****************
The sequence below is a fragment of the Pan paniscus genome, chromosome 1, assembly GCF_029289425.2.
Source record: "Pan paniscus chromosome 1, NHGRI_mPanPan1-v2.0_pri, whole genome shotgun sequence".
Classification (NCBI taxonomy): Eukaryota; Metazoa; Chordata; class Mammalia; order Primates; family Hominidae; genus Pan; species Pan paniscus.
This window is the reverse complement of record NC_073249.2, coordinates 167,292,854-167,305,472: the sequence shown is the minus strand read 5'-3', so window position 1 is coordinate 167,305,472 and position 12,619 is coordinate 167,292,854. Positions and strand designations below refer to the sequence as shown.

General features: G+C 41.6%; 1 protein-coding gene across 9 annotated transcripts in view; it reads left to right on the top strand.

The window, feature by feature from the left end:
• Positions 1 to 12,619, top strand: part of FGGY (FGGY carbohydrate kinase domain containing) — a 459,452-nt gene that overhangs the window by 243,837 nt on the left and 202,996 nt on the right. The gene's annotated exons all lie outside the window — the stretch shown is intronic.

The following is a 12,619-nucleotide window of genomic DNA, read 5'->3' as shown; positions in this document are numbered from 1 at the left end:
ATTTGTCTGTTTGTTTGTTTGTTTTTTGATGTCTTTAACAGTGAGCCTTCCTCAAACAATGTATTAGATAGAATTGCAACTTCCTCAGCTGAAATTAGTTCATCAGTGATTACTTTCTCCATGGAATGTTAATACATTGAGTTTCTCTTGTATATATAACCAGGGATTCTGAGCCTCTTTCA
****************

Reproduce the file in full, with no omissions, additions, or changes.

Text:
The sequence below is a fragment of the Pan paniscus genome, chromosome 1, assembly GCF_029289425.2.
Source record: "Pan paniscus chromosome 1, NHGRI_mPanPan1-v2.0_pri, whole genome shotgun sequence".
Classification (NCBI taxonomy): Eukaryota; Metazoa; Chordata; class Mammalia; order Primates; family Hominidae; genus Pan; species Pan paniscus.
This window is the reverse complement of record NC_073249.2, coordinates 167,292,854-167,305,472: the sequence shown is the minus strand read 5'-3', so window position 1 is coordinate 167,305,472 and position 12,619 is coordinate 167,292,854. Positions and strand designations below refer to the sequence as shown.

General features: G+C 41.6%; 1 protein-coding gene across 9 annotated transcripts in view; it reads left to right on the top strand.

The window, feature by feature from the left end:
• Positions 1 to 12,619, top strand: part of FGGY (FGGY carbohydrate kinase domain containing) — a 459,452-nt gene that overhangs the window by 243,837 nt on the left and 202,996 nt on the right. The gene's annotated exons all lie outside the window — the stretch shown is intronic.

The following is a 12,619-nucleotide window of genomic DNA, read 5'->3' as shown; positions in this document are numbered from 1 at the left end:
ATTTGTCTGTTTGTTTGTTTGTTTTTTGATGTCTTTAACAGTGAGCCTTCCTCAAACAATGTATTAGATAGAATTGCAACTTCCTCAGCTGAAATTAGTTCATCAGTGATTACTTTCTCCATGGAATGTTAATACATTGAGTTTCTCTTGTATATATAACCAGGGATTCTGAGCCTCTTTCA